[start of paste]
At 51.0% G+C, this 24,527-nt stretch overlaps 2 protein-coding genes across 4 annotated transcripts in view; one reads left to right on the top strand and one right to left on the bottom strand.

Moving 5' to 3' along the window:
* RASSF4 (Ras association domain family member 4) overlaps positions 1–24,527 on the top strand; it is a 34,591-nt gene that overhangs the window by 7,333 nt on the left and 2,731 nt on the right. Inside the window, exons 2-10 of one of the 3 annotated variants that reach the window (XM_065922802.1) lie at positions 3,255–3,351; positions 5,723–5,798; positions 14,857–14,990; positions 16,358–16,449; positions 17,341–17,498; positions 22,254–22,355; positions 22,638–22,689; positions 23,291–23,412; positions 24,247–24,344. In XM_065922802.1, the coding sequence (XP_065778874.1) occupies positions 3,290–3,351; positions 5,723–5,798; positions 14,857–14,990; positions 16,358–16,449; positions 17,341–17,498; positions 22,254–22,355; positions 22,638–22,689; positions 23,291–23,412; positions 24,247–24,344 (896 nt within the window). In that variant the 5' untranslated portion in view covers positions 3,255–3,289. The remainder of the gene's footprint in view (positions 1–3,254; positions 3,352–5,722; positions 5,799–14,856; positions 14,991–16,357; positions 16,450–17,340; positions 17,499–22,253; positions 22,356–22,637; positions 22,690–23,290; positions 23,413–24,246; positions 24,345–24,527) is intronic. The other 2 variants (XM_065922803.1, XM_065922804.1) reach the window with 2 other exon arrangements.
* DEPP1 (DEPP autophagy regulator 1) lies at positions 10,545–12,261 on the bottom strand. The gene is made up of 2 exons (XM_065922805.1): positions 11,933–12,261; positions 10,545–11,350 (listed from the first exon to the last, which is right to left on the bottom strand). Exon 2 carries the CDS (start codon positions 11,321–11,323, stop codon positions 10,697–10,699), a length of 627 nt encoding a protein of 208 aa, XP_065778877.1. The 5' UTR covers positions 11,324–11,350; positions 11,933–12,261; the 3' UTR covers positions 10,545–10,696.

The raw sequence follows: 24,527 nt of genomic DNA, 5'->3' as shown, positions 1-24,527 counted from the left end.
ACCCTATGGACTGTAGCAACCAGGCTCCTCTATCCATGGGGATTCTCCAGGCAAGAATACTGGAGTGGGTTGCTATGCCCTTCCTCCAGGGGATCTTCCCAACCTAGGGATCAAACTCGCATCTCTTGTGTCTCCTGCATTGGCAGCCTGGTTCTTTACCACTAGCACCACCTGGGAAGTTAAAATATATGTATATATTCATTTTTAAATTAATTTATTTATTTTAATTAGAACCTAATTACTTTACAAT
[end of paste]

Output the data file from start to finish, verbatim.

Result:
At 51.0% G+C, this 24,527-nt stretch overlaps 2 protein-coding genes across 4 annotated transcripts in view; one reads left to right on the top strand and one right to left on the bottom strand.

Moving 5' to 3' along the window:
* RASSF4 (Ras association domain family member 4) overlaps positions 1–24,527 on the top strand; it is a 34,591-nt gene that overhangs the window by 7,333 nt on the left and 2,731 nt on the right. Inside the window, exons 2-10 of one of the 3 annotated variants that reach the window (XM_065922802.1) lie at positions 3,255–3,351; positions 5,723–5,798; positions 14,857–14,990; positions 16,358–16,449; positions 17,341–17,498; positions 22,254–22,355; positions 22,638–22,689; positions 23,291–23,412; positions 24,247–24,344. In XM_065922802.1, the coding sequence (XP_065778874.1) occupies positions 3,290–3,351; positions 5,723–5,798; positions 14,857–14,990; positions 16,358–16,449; positions 17,341–17,498; positions 22,254–22,355; positions 22,638–22,689; positions 23,291–23,412; positions 24,247–24,344 (896 nt within the window). In that variant the 5' untranslated portion in view covers positions 3,255–3,289. The remainder of the gene's footprint in view (positions 1–3,254; positions 3,352–5,722; positions 5,799–14,856; positions 14,991–16,357; positions 16,450–17,340; positions 17,499–22,253; positions 22,356–22,637; positions 22,690–23,290; positions 23,413–24,246; positions 24,345–24,527) is intronic. The other 2 variants (XM_065922803.1, XM_065922804.1) reach the window with 2 other exon arrangements.
* DEPP1 (DEPP autophagy regulator 1) lies at positions 10,545–12,261 on the bottom strand. The gene is made up of 2 exons (XM_065922805.1): positions 11,933–12,261; positions 10,545–11,350 (listed from the first exon to the last, which is right to left on the bottom strand). Exon 2 carries the CDS (start codon positions 11,321–11,323, stop codon positions 10,697–10,699), a length of 627 nt encoding a protein of 208 aa, XP_065778877.1. The 5' UTR covers positions 11,324–11,350; positions 11,933–12,261; the 3' UTR covers positions 10,545–10,696.

The raw sequence follows: 24,527 nt of genomic DNA, 5'->3' as shown, positions 1-24,527 counted from the left end.
ACCCTATGGACTGTAGCAACCAGGCTCCTCTATCCATGGGGATTCTCCAGGCAAGAATACTGGAGTGGGTTGCTATGCCCTTCCTCCAGGGGATCTTCCCAACCTAGGGATCAAACTCGCATCTCTTGTGTCTCCTGCATTGGCAGCCTGGTTCTTTACCACTAGCACCACCTGGGAAGTTAAAATATATGTATATATTCATTTTTAAATTAATTTATTTATTTTAATTAGAACCTAATTACTTTACAAT